Seen & Heard: Au Pair Attacked on the Street

••• A distressing report from P.: “My au pair was attacked [Friday] night at 9 p.m. at Church and Reade! She went to another au pair’s house and rang the bell and while she was waiting for her on the street, a guy put her in a head lock and kept punching her until a construction worker saved her and caught the guy. He went to jail and she filed a report. She also said many people saw the whole thing but did nothing until afterwards they told her that they saw the whole thing. Wow, horrible! I have lived here 10 years and haven’t known anyone personally that this has happened to around here.” Italics mine.

••• There’s an interesting pop-up at 365 Broadway, northwest corner of Franklin: “I create floral arrangements and wall hangings out of Eternity Roses,” says Flair Le Fleur founder Devon Moezinia. “They’re real, natural roses that have been preserved (using no harsh or toxic chemicals) so that they last forever. They keep their soft texture and vibrant colors for years and years—and even smell like fresh-cut roses too. All of my arrangements are made to order, creating the perfect personalized gift or piece of home decor for everyone’s taste.”

••• JumpLife, the trampoline-fitness studio at 404-406 Broadway, has closed.

••• The application for an alteration to the liquor license at 221 W. Broadway (most recently White Street restaurant) was withdrawn again from Community Board 1. Also, this is on the agenda (not sure if it was already there): “5 Hanover Square, application for restaurant liquor license for 5 Hanover Square Café LLC d/b/a The Bedford –Possible resolution.”

••• The Think Coffee outpost at 101 Leonard looks like it’s getting closer to opening.

••• Press release from the Port Authority: “This Monday at 5 p.m. at Liberty Park at the World Trade Center complex, dignitaries and Holocaust survivors who knew Anne Frank will gather to dedicate a tree grown from the original tree outside Anne Frank’s hiding place in Amsterdam where Anne and her family hid from 1942 to 1944. […] Anne Frank Center for Mutual Respect chose the World Trade Center as the site of the 70th anniversary tree to evoke New York’s eternal hope after 9/11.” Two thoughts: I’m a big fan of weaving the 9/11 Memorial back into the fabric of the city as much—and as quickly—as possible, but connecting it with Anne Frank is a stretch. Second: The Anne Frank Center isn’t quite what it seems, according to this thorough article in the Atlantic.

4 Comments

  1. About a year ago around 8pm at church & reade I saw a woman screaming at a man to give her phone back and leave her alone. Everyone hurried by not wanting to get involved and I walked by because I had to pick up my kids and didn’t want to be late but I realized I had to help so I stopped and walked back a few steps to them. I asked if the woman needed help and she said yes, call the police so I pulled out my phone so the man gave her back the phone and let her walk away. I watched to make sure he didn’t follow, which he did not.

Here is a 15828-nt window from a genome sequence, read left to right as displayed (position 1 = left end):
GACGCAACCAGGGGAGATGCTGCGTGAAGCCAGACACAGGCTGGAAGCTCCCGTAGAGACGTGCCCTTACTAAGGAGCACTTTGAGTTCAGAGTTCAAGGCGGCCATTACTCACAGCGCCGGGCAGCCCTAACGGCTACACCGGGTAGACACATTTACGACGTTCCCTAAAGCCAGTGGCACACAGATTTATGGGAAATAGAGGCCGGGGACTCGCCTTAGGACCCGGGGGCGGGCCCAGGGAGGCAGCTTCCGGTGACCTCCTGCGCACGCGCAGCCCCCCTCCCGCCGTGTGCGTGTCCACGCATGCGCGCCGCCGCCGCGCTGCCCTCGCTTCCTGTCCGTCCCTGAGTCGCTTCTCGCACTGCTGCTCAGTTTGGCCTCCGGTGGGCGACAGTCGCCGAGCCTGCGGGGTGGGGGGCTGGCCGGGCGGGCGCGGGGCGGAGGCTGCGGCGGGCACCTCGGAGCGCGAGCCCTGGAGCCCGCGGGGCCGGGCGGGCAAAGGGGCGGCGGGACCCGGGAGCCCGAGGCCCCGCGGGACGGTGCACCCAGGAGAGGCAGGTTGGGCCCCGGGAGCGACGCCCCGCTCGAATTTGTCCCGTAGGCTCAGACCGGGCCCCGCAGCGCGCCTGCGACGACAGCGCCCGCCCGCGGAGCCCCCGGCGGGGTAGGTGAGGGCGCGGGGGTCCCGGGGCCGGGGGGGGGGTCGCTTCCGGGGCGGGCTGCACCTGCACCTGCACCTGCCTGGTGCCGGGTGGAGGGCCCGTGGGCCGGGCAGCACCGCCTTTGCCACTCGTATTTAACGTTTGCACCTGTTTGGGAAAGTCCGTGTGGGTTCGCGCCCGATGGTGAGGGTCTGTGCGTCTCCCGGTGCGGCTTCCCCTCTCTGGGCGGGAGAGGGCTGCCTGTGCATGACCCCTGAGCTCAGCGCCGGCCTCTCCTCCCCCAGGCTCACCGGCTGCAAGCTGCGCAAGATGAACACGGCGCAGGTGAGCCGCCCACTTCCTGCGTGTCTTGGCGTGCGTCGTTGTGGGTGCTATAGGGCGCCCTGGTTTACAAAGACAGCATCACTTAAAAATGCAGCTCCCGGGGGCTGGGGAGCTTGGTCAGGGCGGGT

People need to get involved. Natural tendency is to ignore and walk by. I felt it but you have to fight it.

  2. Actually, there is a historical connection between the Nazis and 9/11, although it doesn’t go through Anne Frank in particular:

    http://www.huffingtonpost.com/steve-mariotti/what-we-got-wrong-about-n_b_10864118.html

    • Thank you for posting this. Indeed, there was very close collaboration between Nazis and numerous Arab leaders to exterminate Jews. This is well documented, but does not recieve much attention anymore. While the article does not mention this, it is also well documented that Nazis that were provided refuge in Egypt following the Holocaust/WW II became the architects of Egypt’s chemcial weapons program. Thankfully, the Israelis were able to set this program back significantly during the Six Day War.

  3. Yes indeed get involved. There were many people around? They should have acted together and stopped the thug immediately.

    I’ve also been in situations where there were many people and I was the only one who intervened. Others didn’t even want to help the victim after the assaulter was gone. They just hid their faces and didn’t make eye contact as if nothing happened.

    Do the right thing. Do what you would want others to do if you were the one being assaulted.

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